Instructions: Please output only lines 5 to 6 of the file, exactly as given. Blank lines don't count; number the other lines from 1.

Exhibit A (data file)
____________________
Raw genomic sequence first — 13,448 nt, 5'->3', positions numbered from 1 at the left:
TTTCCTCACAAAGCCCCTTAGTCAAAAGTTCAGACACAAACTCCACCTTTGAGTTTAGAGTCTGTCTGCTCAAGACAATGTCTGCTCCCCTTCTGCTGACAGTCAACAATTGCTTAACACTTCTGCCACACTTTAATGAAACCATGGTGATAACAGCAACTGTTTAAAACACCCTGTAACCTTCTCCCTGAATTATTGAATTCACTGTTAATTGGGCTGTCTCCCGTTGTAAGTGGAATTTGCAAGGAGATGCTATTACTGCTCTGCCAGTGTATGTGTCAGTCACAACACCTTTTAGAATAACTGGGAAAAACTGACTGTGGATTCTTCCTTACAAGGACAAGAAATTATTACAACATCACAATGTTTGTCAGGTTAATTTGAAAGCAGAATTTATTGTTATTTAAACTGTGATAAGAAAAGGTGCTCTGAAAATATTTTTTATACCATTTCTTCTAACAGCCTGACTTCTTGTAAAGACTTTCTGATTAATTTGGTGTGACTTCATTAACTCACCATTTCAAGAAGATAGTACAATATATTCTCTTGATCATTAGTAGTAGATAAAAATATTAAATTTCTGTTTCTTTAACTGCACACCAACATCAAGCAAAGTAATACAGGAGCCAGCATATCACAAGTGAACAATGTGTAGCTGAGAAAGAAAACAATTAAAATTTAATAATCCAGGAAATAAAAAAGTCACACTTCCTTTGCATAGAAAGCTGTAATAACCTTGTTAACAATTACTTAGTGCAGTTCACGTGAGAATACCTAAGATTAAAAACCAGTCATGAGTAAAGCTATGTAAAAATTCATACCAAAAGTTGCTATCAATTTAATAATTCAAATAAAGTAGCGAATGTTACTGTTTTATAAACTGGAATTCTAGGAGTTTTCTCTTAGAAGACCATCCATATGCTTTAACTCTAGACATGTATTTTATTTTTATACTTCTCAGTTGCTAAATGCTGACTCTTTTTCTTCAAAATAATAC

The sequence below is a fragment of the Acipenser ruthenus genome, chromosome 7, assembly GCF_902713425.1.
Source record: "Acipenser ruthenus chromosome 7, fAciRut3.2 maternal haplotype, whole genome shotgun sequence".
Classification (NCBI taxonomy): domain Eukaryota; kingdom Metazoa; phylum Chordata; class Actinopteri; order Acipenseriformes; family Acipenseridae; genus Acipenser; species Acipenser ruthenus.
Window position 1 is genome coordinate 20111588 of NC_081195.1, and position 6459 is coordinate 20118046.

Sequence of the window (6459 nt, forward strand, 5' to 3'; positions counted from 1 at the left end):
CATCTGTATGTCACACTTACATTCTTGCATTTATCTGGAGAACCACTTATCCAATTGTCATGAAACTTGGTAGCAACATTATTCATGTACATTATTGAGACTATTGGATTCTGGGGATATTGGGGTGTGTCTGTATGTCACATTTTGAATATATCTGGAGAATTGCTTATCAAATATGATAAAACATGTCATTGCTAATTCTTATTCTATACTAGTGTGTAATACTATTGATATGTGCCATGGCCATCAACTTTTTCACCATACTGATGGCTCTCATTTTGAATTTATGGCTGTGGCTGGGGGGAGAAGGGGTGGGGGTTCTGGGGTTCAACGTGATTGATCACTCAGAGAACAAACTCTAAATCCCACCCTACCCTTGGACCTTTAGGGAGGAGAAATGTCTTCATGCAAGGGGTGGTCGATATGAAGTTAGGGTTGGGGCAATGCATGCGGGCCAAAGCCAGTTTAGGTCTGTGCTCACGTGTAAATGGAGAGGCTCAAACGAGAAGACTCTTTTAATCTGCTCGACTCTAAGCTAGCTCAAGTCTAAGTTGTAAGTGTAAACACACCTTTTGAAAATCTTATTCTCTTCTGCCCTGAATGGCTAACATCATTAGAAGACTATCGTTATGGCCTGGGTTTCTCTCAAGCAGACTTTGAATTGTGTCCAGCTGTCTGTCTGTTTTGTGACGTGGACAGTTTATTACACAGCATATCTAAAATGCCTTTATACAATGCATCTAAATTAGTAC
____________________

Classification (NCBI taxonomy): domain Eukaryota; kingdom Metazoa; phylum Chordata; class Actinopteri; order Acipenseriformes; family Acipenseridae; genus Acipenser; species Acipenser ruthenus.
Window position 1 is genome coordinate 20111588 of NC_081195.1, and position 6459 is coordinate 20118046.